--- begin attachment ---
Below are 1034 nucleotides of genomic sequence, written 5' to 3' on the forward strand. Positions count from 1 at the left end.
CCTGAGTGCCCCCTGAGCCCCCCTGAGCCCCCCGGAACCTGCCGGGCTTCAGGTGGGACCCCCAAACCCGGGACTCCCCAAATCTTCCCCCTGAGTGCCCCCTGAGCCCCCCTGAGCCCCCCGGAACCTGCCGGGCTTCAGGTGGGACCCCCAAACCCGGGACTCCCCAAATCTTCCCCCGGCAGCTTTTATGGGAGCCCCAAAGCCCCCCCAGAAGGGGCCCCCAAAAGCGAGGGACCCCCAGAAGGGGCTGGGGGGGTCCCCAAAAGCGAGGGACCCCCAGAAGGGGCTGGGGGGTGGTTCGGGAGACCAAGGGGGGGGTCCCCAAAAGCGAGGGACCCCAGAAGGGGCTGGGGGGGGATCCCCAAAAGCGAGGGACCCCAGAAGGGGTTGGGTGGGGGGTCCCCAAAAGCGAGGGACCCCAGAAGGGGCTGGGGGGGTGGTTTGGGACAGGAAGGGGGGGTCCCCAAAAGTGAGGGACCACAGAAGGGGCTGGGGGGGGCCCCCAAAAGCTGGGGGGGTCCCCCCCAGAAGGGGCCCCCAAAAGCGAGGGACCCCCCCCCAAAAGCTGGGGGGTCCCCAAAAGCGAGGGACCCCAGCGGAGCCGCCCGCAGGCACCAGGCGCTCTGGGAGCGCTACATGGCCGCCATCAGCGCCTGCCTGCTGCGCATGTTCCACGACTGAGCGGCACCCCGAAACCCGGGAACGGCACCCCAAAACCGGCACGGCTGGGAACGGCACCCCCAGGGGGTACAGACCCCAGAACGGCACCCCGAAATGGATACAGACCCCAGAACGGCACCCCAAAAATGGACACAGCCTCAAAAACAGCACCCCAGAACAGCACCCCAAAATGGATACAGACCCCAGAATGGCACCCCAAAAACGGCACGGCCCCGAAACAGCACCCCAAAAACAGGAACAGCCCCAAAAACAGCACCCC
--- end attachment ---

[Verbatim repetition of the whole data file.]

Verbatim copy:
Below are 1034 nucleotides of genomic sequence, written 5' to 3' on the forward strand. Positions count from 1 at the left end.
CCTGAGTGCCCCCTGAGCCCCCCTGAGCCCCCCGGAACCTGCCGGGCTTCAGGTGGGACCCCCAAACCCGGGACTCCCCAAATCTTCCCCCTGAGTGCCCCCTGAGCCCCCCTGAGCCCCCCGGAACCTGCCGGGCTTCAGGTGGGACCCCCAAACCCGGGACTCCCCAAATCTTCCCCCGGCAGCTTTTATGGGAGCCCCAAAGCCCCCCCAGAAGGGGCCCCCAAAAGCGAGGGACCCCCAGAAGGGGCTGGGGGGGTCCCCAAAAGCGAGGGACCCCCAGAAGGGGCTGGGGGGTGGTTCGGGAGACCAAGGGGGGGGTCCCCAAAAGCGAGGGACCCCAGAAGGGGCTGGGGGGGGATCCCCAAAAGCGAGGGACCCCAGAAGGGGTTGGGTGGGGGGTCCCCAAAAGCGAGGGACCCCAGAAGGGGCTGGGGGGGTGGTTTGGGACAGGAAGGGGGGGTCCCCAAAAGTGAGGGACCACAGAAGGGGCTGGGGGGGGCCCCCAAAAGCTGGGGGGGTCCCCCCCAGAAGGGGCCCCCAAAAGCGAGGGACCCCCCCCCAAAAGCTGGGGGGTCCCCAAAAGCGAGGGACCCCAGCGGAGCCGCCCGCAGGCACCAGGCGCTCTGGGAGCGCTACATGGCCGCCATCAGCGCCTGCCTGCTGCGCATGTTCCACGACTGAGCGGCACCCCGAAACCCGGGAACGGCACCCCAAAACCGGCACGGCTGGGAACGGCACCCCCAGGGGGTACAGACCCCAGAACGGCACCCCGAAATGGATACAGACCCCAGAACGGCACCCCAAAAATGGACACAGCCTCAAAAACAGCACCCCAGAACAGCACCCCAAAATGGATACAGACCCCAGAATGGCACCCCAAAAACGGCACGGCCCCGAAACAGCACCCCAAAAACAGGAACAGCCCCAAAAACAGCACCCC